“There would come a time when God would fill what he had emptied,”

Br. Benito, S.J., quoted by Mother Teresa in Come by my Light.



Living on Hope in a World of Tears

Today is Holy Saturday. Christ waits for us.

Photo by Riccardo Chiarini on Unsplash

Previously published in the Hughson Chronicle-Denair Dispatch.

Hope is good.

Hope is the thing we feel when we desire something in the future, which we do not possess right now. That thing is difficult to obtain, but it is possible.

If we did not think it was possible, we would despair.

Despair is a bit like hope, in that it has to do with the future. Its difference is that it has given up the belief that the thing hoped for will ever come, will ever materialize. It seems impossible.

On Sunday afternoon, we sat around a platter of homemade pretzels and homebrewed beer. The conversation came to silence as we lamented the many “messed up” spheres of the world. Somehow it feels easier for the conversation to go in this direction when the sun shines no more than one day at a time and I am using the dryer again instead of the clothesline.

Hope does not happen automatically. Because it desires something we cannot see, it involves our mind, our will. I choose to hope.

Outside influences can build hope. One, because they make something possible. Like if I land that job, I can live the lifestyle I want…or a conversation leads to reconciliation…or a visit to a new doctor might mean health is just around the corner. By teaching and persuasion, people can increase hope in others because they show that the thing hoped for is possible.

Experience itself can give us hope, showing us the thing we thought we could never survive, that would be impossible, is possible. I lived to tell.

In the same way, experience can work against our hope. The young usually are more hopeful than the old, having so much future before them and so few memories behind, Thomas Aquinas wrote: “youth lives much in hope.” With their energy, the arduous is all the more exciting because it will be a challenge. Unfamiliar with their short-comings, they see the world as open and everything obtainable, if they only go after it.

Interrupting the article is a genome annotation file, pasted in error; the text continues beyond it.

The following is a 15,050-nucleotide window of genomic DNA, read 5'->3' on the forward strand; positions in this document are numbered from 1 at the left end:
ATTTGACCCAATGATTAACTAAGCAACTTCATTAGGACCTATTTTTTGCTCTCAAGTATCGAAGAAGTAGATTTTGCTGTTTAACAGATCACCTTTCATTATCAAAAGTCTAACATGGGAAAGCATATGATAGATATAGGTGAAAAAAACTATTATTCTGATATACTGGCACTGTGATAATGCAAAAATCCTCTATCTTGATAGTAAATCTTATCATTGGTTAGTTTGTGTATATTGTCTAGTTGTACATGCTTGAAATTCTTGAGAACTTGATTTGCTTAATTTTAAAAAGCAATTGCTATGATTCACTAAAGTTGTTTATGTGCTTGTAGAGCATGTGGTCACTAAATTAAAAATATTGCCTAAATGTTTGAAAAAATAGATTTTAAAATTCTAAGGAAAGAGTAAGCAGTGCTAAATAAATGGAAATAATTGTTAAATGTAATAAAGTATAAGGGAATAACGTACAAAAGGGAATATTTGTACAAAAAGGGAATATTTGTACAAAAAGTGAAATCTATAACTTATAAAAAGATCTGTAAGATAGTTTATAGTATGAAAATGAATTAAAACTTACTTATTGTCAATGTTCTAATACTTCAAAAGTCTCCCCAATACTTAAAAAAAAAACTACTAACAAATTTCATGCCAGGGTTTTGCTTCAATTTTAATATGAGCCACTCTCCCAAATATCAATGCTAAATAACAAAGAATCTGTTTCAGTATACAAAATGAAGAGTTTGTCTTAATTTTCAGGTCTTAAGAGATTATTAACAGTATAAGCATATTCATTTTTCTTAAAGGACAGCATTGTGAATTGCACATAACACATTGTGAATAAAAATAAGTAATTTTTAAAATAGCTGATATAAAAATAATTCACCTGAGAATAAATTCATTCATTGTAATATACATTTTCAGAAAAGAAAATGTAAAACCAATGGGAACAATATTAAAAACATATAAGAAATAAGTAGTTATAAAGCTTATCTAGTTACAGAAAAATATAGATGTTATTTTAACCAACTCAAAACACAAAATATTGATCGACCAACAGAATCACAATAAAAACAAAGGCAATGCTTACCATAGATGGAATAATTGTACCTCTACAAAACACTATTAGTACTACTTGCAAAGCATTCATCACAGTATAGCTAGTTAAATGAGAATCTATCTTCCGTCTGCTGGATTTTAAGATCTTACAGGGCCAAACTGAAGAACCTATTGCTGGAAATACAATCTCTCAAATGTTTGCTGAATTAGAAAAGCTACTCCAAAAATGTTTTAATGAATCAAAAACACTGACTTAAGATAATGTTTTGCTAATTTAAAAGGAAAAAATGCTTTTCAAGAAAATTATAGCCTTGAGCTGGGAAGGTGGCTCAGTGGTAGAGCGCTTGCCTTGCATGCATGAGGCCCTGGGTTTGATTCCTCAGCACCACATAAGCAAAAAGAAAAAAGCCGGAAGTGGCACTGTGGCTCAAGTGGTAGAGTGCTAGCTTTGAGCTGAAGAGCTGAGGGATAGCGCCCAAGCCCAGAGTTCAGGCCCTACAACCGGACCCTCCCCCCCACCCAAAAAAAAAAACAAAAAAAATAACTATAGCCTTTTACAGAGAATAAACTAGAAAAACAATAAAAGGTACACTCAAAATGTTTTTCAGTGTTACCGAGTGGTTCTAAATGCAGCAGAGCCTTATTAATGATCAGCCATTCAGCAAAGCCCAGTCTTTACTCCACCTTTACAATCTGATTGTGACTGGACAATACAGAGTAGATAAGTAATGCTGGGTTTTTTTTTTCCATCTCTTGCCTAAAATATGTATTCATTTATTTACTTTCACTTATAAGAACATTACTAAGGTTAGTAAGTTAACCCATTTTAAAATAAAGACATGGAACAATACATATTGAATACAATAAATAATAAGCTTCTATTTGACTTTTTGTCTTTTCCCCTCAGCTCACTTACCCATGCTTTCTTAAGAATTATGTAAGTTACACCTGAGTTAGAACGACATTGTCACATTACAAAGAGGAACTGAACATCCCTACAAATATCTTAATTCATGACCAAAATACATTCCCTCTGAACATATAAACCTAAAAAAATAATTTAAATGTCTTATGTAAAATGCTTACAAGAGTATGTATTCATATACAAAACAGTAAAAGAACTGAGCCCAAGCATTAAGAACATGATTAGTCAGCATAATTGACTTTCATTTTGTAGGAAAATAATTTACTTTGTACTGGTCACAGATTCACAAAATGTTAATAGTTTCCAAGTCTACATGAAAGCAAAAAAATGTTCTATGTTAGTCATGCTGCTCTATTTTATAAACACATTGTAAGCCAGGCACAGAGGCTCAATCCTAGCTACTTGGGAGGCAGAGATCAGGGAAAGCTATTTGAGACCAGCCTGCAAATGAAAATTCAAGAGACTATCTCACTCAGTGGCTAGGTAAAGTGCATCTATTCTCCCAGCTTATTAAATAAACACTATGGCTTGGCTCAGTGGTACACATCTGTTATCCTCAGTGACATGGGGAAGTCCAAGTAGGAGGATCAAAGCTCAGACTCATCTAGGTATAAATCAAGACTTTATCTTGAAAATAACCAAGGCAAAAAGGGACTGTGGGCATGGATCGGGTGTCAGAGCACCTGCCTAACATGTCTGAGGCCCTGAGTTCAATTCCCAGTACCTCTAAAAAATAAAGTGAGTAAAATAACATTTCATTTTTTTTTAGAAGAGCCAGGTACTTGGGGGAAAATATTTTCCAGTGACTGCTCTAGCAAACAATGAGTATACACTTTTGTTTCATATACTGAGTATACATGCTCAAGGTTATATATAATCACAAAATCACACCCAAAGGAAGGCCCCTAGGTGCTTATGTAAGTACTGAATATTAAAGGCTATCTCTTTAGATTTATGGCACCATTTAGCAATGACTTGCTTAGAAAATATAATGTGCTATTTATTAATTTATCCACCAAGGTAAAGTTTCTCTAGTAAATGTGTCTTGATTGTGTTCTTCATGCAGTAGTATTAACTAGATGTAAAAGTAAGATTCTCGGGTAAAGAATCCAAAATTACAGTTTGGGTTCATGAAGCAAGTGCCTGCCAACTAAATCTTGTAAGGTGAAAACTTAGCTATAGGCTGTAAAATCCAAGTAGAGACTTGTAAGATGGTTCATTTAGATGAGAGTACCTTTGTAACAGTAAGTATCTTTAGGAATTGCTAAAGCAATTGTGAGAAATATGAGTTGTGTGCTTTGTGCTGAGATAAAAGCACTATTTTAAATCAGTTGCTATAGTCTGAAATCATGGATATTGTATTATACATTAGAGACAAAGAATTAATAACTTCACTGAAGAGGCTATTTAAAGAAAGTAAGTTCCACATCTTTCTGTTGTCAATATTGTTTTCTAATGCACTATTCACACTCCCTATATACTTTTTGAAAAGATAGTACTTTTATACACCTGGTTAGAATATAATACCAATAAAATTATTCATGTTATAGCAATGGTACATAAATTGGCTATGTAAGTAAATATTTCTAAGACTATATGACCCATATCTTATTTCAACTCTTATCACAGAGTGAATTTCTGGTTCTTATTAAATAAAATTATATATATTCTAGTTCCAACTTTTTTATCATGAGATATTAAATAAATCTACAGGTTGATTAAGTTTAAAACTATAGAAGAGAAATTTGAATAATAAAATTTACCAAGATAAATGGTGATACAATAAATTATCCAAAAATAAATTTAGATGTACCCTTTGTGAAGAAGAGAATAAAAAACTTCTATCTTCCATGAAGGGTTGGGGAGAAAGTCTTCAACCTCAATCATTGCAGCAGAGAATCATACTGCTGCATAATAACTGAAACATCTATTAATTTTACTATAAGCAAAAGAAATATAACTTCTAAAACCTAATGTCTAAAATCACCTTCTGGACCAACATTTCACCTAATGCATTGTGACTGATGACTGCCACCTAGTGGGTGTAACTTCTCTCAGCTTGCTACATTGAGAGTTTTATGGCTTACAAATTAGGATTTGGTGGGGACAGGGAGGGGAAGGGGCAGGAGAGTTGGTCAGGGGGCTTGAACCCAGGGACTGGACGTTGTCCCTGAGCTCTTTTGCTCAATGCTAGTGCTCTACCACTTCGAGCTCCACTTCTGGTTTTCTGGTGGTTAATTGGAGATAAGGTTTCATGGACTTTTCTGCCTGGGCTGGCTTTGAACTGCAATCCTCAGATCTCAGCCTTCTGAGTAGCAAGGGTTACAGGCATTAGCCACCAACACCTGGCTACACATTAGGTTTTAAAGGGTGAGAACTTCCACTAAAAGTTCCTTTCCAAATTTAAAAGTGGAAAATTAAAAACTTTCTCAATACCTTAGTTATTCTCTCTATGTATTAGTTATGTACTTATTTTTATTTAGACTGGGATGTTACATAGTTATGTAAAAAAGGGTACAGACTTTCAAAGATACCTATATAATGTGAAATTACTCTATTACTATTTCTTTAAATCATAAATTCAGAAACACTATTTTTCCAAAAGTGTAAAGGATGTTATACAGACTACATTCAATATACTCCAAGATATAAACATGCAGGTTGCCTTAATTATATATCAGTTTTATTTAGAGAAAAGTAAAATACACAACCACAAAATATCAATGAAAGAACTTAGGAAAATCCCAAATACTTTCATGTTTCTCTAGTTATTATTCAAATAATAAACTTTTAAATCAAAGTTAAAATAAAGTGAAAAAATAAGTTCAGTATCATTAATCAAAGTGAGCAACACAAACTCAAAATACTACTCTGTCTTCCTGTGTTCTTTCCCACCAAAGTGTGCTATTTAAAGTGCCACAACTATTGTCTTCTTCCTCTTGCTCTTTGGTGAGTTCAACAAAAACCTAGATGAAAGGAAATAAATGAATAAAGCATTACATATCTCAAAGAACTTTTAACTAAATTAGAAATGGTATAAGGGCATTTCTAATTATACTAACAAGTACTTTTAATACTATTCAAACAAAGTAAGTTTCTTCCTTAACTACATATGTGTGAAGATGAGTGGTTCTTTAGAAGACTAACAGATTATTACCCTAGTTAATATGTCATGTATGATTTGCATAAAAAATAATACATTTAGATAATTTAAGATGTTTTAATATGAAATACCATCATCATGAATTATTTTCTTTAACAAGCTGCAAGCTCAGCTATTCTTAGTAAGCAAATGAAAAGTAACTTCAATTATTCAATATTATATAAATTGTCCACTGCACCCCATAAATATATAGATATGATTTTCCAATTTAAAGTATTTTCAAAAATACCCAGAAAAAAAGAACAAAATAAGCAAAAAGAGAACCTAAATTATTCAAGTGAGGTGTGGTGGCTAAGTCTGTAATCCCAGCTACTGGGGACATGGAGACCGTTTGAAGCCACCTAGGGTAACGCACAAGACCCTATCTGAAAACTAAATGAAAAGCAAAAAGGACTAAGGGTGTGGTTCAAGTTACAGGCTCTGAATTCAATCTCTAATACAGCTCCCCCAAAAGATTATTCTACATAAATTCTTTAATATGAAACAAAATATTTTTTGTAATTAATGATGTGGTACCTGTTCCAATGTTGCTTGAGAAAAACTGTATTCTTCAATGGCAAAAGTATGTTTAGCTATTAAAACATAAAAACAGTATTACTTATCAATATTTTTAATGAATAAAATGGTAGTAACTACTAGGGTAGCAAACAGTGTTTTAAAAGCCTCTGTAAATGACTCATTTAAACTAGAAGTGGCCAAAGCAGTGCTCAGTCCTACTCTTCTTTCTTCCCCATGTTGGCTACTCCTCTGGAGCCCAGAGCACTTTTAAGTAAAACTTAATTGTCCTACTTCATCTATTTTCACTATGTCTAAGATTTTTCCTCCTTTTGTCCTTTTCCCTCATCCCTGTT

Then, despite the efforts on the part of some to encourage doubt, the experience of the old can spur onto action the hope in the young. “He went through so much,” they say, “so I can get through this.”

The stories you tell matter.

But do you believe them yourself?

I find myself at those crossroads, feeling aged by my experiences yet young enough to be swooped up by the policy and politics seeping out of my online newsfeed.

When things begin to feel impossible, I shift my focus to asking, “what is possible?” Then I come to the principle of subsidiarity. In Catholic social teaching, subsidiarity means “matters ought to be handled by the smallest, lowest or least centralized competent authority.” We can affect the greatest and best change in the smallest units of society.

When my heart fears for the future of healthcare in America or I despair of the possibility of productive and efficient action in California, I turn to what I see happening here, on the local level.

In our family, we are breaking generational cycles. We are doing everything we can to raise little people full of life, love, virtue and civility.

In our neighborhood, we are saying hello, dropping off a bag of leftover cookies to the neighbor or an extra loaf of bread.

In our parish, putting our passion to work in the way that works for our family and (hopefully!) benefits our parish family.

In our town, engaging and celebrating alongside Hughson through Love Hughson and the Fruit and Nut Festival.

Hope springs us to action. It feels good to hope, even though the road will be rough. Hope keeps us focused.

The little sacrifices of Lent add up. They show me what my will is capable of. Self-discipline is possible. And I am weak.

The road is hard, but not impossible.

“Hope springs eternal,” wrote Alexander Pope. I choose to keep hoping, to keep acting. I hope you will, too.

Dare to Hope

Photo by Jesse Bowser on Unsplash

I am part of the Young Ladies Institute, a women’s group at St. Anthony’s in Hughson. At Christmas time they delivered poinsettias to homebound or ailing members. I was surprised to see my friend at my door with that red mass of Duarte’s flowers in hand. “I’m not homebound!” I joked, with children at my feet. Sweetly she scrunched her nose and said, “yeah, but you’ve had a hard year.”

It was true. It was a hard year. With New Year’s I think back to the last year when my nostalgic heart calls me to reflect, and I shudder. The bloggers, influencers and writers that make up my online community love the fodder of December 31st to reflect and project into the new year. As a freebie, I downloaded a one-page print out (intended for A1 printing at Staples) of the entire year, every day its own box. The header reads, “2018 Make it Happen.” The idea of planning the entire year is madness to me.